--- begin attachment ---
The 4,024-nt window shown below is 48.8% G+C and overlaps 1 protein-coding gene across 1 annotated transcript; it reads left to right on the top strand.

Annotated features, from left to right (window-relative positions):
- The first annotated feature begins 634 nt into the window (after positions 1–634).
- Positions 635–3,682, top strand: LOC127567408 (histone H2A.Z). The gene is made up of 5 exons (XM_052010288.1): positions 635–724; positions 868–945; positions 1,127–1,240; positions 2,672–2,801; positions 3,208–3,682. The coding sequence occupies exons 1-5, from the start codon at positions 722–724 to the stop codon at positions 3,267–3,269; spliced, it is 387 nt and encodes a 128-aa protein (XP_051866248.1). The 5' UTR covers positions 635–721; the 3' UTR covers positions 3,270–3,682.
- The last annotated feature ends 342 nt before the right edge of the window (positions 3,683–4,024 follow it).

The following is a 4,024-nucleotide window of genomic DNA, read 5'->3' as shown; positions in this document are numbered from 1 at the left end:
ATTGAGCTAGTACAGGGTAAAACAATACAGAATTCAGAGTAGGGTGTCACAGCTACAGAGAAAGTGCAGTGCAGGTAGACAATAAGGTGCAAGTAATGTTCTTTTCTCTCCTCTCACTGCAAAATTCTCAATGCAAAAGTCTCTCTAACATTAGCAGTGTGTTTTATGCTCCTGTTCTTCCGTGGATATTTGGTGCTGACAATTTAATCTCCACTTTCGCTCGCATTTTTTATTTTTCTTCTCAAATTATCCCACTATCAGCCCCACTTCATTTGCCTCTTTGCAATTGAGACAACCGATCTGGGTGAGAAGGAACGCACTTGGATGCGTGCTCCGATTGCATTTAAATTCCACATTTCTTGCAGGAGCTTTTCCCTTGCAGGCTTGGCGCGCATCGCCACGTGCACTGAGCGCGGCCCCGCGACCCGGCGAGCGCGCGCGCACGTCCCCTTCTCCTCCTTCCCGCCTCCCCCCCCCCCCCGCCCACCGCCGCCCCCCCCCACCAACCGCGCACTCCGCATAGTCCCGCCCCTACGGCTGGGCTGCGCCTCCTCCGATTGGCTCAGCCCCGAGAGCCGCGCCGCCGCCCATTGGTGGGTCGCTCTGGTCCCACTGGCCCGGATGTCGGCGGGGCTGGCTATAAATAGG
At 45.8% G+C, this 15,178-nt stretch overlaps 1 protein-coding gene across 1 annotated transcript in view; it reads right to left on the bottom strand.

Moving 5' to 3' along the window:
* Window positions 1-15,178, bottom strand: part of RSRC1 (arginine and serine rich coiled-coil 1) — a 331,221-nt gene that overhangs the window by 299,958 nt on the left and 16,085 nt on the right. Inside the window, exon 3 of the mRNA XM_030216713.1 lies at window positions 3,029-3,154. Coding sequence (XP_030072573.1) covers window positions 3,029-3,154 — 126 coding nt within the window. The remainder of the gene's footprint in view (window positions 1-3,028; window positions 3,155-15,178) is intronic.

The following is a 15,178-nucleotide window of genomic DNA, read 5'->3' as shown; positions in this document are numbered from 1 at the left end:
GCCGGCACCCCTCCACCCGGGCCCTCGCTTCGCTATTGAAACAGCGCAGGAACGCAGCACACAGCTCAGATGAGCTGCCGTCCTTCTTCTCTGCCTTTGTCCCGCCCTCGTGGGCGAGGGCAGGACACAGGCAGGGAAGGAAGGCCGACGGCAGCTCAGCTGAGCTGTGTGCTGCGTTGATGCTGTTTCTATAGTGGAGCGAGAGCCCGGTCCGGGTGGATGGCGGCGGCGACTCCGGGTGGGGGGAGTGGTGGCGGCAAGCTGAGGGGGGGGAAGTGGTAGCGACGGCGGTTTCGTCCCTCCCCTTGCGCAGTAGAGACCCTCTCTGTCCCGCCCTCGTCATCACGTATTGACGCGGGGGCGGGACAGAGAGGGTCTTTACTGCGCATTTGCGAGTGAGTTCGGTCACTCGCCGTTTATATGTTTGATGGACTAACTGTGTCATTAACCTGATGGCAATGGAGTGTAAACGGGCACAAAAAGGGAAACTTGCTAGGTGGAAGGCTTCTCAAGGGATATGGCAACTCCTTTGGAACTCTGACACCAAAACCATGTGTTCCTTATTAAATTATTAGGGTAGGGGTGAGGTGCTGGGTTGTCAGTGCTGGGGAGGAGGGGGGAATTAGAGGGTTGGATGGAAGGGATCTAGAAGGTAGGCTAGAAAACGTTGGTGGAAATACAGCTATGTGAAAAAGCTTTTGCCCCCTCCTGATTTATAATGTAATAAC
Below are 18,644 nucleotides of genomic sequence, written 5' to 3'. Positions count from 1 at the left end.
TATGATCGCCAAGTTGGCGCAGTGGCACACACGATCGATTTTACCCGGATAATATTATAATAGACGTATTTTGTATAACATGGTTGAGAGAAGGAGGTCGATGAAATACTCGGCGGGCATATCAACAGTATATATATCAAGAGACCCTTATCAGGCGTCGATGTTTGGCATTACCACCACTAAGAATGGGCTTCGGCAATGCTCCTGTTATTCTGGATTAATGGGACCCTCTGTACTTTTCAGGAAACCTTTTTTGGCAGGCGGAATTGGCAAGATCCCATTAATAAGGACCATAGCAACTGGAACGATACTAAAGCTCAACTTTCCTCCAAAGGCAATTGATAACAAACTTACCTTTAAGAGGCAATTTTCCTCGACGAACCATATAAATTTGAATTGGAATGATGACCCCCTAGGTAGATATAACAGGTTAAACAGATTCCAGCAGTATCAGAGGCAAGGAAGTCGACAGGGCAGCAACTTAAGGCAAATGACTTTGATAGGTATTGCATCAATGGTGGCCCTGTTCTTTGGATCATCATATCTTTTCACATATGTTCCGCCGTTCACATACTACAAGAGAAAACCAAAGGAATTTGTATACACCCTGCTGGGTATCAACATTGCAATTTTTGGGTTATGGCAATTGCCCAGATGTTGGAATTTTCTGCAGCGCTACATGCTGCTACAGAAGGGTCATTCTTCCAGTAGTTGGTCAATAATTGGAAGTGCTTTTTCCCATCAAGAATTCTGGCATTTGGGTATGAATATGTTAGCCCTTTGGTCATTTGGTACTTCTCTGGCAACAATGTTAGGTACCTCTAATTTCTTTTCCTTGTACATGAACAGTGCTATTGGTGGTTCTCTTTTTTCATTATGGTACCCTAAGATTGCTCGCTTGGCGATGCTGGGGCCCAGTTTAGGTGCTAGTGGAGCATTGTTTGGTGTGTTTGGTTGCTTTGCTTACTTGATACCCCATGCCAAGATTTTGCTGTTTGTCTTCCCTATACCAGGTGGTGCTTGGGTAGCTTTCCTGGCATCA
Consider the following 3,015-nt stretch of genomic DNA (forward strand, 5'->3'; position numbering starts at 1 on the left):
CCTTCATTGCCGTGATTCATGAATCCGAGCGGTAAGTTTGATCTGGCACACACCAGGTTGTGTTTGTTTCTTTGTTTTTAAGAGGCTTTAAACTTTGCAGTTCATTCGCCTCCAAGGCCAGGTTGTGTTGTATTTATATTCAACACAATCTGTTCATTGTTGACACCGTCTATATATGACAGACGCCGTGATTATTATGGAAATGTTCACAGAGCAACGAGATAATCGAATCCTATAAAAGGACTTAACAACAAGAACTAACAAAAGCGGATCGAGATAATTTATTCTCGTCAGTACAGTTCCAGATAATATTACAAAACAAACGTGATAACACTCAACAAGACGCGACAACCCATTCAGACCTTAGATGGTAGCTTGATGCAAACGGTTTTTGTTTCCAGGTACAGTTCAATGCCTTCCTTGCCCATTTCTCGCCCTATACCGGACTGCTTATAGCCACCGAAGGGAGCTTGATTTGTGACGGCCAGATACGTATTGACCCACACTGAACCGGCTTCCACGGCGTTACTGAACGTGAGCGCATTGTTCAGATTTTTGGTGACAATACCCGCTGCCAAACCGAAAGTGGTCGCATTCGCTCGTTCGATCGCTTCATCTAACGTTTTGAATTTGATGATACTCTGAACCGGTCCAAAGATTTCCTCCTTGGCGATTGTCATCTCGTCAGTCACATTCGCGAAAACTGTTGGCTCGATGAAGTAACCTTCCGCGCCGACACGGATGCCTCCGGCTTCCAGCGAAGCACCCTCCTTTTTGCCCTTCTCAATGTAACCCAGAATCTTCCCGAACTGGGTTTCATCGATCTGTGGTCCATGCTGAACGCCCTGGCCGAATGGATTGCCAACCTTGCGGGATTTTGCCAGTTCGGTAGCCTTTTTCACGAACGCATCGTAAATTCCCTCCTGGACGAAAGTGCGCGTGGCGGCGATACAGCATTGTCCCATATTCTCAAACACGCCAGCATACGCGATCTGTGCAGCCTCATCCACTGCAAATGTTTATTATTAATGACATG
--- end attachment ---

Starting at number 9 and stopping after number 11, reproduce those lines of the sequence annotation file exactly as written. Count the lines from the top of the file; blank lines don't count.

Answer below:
Moving 5' to 3' along the window:
* Window positions 1-15,178, bottom strand: part of RSRC1 (arginine and serine rich coiled-coil 1) — a 331,221-nt gene that overhangs the window by 299,958 nt on the left and 16,085 nt on the right. Inside the window, exon 3 of the mRNA XM_030216713.1 lies at window positions 3,029-3,154. Coding sequence (XP_030072573.1) covers window positions 3,029-3,154 — 126 coding nt within the window. The remainder of the gene's footprint in view (window positions 1-3,028; window positions 3,155-15,178) is intronic.

The following is a 15,178-nucleotide window of genomic DNA, read 5'->3' as shown; positions in this document are numbered from 1 at the left end: